It’s a research initiative of the B.C Cancer Foundation that, according to its clinical lead, Dr. Janessa Laskin, promises to fundamentally change the way cancer is diagnosed and treated.
The program, called Personalized Onco-Genomics — or simply POG — is based on the fact that cancer is a complex disease with an enormous variability in behaviour and response. Researchers have known for some time that the same types of cancer — sometimes even in varying locations in the same patient — will respond differently to therapy. Cancer may even evolve in response to treatment.
Researchers have now determined that one cause of this variability is that every cancer has a unique molecular signature.
That’s where POG comes in. Patients within the study are subjected to in-depth DNA and RNA sequencing that in turn is used to identify mutations, gene ‘expression changes’ or other abnormalities that might be driving the cancer in question.
The approach promises to be a game changer, and thanks to Laskin and Dr. Marco Marra, the genome lead on the project, it has placed B.C. in the forefront of this field of research and treatment.
“We’re way ahead of the curve. This just doesn’t exist anywhere else in the world,” said Laskin.
The program started in 2008 when a colleague, Dr. Donald Rix, who had been diagnosed with cancer, sought treatment from Laskin for his ‘very unusual’ type of the disease.
“We didn’t really know which of the drugs we had would work and he suggested that we consider gene sequencing of the tumor to help narrow down treatment,” said Laskin.
This was all happening at a time when the technology for gene sequencing had advanced to a point where the concept was becoming viable.
Based on the initial success of that approach, and continued advances in both performing gene sequencing and understanding its results, the POG program was launched in 2014.
Since then, the program has admitted 485 patients. And there have been some successes.
Take Trish for example.
Her case study is recounted by the B.C. Cancer Foundation on their website and tells the story of a vibrant mother of a 27-year-old son whose aggressive colorectal cancer had resisted chemotherapy, several surgeries and radiation therapy. Facing a terminal diagnosis, she was enrolled in the study where genetic sequencing of the cancer identified a protein up-regulation that appeared to be driving her particular disease. A drug, generally prescribed to control blood pressure, was administered and within weeks the cancer had abated.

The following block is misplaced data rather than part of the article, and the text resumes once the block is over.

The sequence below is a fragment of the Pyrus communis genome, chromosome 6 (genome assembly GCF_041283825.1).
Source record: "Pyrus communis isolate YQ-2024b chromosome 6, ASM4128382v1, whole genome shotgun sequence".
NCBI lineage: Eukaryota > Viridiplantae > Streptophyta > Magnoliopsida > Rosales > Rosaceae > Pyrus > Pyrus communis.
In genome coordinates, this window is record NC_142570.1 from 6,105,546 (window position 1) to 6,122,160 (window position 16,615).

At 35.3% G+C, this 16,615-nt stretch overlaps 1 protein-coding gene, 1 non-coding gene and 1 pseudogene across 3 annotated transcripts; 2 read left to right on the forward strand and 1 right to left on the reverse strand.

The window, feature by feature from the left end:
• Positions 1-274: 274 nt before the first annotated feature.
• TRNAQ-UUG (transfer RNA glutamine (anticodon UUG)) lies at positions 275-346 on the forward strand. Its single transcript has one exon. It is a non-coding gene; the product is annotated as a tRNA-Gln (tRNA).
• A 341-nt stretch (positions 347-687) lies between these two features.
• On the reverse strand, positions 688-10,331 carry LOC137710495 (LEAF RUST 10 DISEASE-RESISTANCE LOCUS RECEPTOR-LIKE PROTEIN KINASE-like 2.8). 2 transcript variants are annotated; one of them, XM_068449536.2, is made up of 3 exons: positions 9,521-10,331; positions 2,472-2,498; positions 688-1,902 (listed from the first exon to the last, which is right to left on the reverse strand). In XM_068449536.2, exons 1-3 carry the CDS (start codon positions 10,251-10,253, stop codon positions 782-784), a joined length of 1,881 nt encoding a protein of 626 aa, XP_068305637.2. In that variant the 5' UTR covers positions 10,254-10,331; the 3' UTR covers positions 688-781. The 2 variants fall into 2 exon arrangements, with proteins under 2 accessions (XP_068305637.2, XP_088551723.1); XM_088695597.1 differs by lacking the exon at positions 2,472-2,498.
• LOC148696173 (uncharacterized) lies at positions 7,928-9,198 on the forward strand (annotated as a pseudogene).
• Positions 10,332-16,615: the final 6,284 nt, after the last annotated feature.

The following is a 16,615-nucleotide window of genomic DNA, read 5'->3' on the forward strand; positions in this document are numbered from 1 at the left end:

According to Laskin, there have been other similar success stories.
“These are still pretty much ‘one-off’ cases, but they all serve to open new areas of research and treatment,” said Laskin.
As to why this study is unique to B.C., Laskin acknowledges that other cancer centres around the world are now trying to get up to speed on the approach.
But it’s an approach that isn’t easily emulated.
“We’re lucky to have the Michael Smith Genome Sciences Centre right here in Vancouver,” said Laskin. “It’s one of the top three facilities of it’s kind in the world.”
The scientists involved in the project are called ‘bio-informationalists’ and they specialize in interpreting the gene sequencing information that is at the heart of the project. Under the leadership of Marra, these skilled individuals make sense of the data generated by the sequencing project.
Laskin explained the process is a combination of biology and mathematics. She said the amount of data is “mind-boggling.”
“The real challenge is to have the scientists who understand these masses of data and can tease out the relevant information to allow us to translate that into treatment programs.”
But the program is not without its challenges.
Funding is always difficult. The POG program has been funded almost entirely through the B.C. Cancer Foundation, which relies significantly on public and corporate donations. That funding has been augmented by grants.
Another problem is access to drugs that would help patients but are not available due to regulatory restrictions. Drugs are licensed for use for specific ailments and the ‘off-label’ use of those drugs for other purposes is often restricted.
But Laskin is optimistic.
“We just have to collect the data and recognize that we’re at the beginning of a new era of oncology. We’re on a steep learning curve in which we’re really having to educate the establishment, both here in B.C. and around the world,” she said.